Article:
Sunday 8 November 2015

The Journey from Palestine to London

I woke up at 5:00 am realizing I had to catch a flight from Amman while I am still in Ramallah, West Bank. Once I packed everything and said my goodbyes, I headed to Jericho in order to begin the journey to three stops that represent three political dimensions. The first stop is the Palestinian stop where one buys an Israeli tax and waits for a bus to head to the Israeli stop. Although I call them stops, they are more like checkpoints, places where you have to get approval from every place in order to travel freely in Amman. The bus left the Palestinian stop at 8:00 am, but the Israelis didn’t think this was appropriate for their major security checks. Thus, we waited between the two stops for two hours until the buses were mirrored and extensively searched. The Israeli stops welcomes us with metallic machines and a guy who yells at you if you don’t remove your belt, shoes, or your necklace. After being cleared as a security threat, I headed to the passport control section where the Israeli soldier asked me whether I have a different passport. I said no multiple times until he was convinced and decided to stamp it with Hebrew words and letters.

After leaving the Israeli stop, Palestinians go to a place where they have to find their bags between the rubbish. I like to call this stop the nowhere land stop because it’s literally a deserted desert. I picked up my bag and filled a card for the Jordanian stop where once again we are met by security checks and passport control. Once I finished, I ran for a taxi as if freedom finally embraced me and headed to Amman’s airport. The airplane landed in Beirut and once we were there, I could smell trouble. Since Lebanon doesn’t have any type of peace treaty with Israel, they don’t normally accept Israeli stamps in their airports or near their country. However, it was only a layover and I kept on reassuring myself nothing would happen. Once I gave my passport to the Lebanese border officer, his face looked confused and lost. He instructed me to sit on the bench and he left. After waiting for 40 minutes, he came back holding my passport and my ticket and told me that I was free to go.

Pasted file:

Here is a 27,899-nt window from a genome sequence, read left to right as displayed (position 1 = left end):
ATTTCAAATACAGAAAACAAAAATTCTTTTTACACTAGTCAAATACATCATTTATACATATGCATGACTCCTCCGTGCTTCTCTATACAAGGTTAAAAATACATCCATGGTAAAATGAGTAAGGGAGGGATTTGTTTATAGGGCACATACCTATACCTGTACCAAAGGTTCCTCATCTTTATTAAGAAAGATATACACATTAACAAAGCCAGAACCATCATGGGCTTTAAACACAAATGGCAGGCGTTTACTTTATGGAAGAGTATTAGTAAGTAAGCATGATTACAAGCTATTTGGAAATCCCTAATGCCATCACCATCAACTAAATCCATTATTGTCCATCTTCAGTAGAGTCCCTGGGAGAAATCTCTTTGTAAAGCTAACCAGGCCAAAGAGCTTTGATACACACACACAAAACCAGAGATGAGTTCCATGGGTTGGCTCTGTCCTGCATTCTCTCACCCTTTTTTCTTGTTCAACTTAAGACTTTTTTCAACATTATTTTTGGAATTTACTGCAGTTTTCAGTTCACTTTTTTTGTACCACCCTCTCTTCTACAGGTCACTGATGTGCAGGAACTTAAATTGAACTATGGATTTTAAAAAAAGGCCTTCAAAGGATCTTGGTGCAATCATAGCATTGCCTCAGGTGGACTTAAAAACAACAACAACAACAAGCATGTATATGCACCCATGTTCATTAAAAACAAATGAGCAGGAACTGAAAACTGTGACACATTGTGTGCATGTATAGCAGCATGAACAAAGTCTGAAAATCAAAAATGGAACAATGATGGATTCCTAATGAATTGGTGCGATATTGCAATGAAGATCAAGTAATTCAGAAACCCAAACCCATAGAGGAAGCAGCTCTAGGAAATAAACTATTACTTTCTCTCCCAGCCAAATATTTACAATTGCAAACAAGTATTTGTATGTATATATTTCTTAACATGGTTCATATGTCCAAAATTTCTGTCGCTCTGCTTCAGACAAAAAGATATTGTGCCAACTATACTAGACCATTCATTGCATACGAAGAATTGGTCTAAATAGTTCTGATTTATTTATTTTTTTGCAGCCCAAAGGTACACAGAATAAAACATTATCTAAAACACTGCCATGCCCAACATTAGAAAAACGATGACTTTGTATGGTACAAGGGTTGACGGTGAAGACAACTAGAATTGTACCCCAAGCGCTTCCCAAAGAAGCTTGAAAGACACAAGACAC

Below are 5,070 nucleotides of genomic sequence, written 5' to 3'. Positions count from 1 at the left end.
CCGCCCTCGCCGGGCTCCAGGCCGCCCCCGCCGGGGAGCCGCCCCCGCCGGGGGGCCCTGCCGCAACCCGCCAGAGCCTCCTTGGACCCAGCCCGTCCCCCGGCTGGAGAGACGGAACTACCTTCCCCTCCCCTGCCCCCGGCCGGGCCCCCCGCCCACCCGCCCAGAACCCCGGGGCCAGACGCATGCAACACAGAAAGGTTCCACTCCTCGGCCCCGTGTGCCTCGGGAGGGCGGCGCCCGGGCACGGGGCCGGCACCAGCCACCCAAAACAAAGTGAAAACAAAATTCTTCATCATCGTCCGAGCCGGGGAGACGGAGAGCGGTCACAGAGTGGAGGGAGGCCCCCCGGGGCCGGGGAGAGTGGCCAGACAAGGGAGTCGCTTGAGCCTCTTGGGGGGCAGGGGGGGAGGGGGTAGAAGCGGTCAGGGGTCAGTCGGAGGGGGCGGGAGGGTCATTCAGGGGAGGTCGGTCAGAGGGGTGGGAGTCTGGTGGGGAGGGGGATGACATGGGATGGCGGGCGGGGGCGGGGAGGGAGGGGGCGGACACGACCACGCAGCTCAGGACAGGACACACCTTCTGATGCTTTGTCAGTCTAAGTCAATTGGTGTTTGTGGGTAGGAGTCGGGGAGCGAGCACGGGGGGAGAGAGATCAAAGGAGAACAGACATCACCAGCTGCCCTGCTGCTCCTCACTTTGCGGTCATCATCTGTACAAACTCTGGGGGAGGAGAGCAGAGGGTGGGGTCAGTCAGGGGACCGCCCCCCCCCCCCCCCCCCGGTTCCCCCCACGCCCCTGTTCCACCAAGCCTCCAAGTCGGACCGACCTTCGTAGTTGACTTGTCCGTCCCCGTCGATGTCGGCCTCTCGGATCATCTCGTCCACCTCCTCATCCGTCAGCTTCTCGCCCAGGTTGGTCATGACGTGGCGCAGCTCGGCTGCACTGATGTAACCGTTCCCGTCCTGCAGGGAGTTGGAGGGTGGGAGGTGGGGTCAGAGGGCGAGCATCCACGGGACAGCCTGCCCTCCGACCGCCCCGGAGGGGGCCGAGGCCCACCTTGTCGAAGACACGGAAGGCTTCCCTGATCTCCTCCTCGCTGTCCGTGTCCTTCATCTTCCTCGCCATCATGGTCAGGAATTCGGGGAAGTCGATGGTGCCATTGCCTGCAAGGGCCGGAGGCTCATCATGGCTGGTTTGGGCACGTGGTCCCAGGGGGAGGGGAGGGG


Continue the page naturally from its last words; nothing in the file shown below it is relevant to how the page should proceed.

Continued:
I was so happy once we took the plane to Heathrow Airport. On our arrival, we met a great lady called, Jill. She took us to a different world in the underground tubes. I was too tired to profoundly explore my surrounding. But, I realized after a 17-hour travel plan that I was finally here and I wasn’t going to ruin it because of the restriction on movement stamped on my passport and identity. And now, Hello London!


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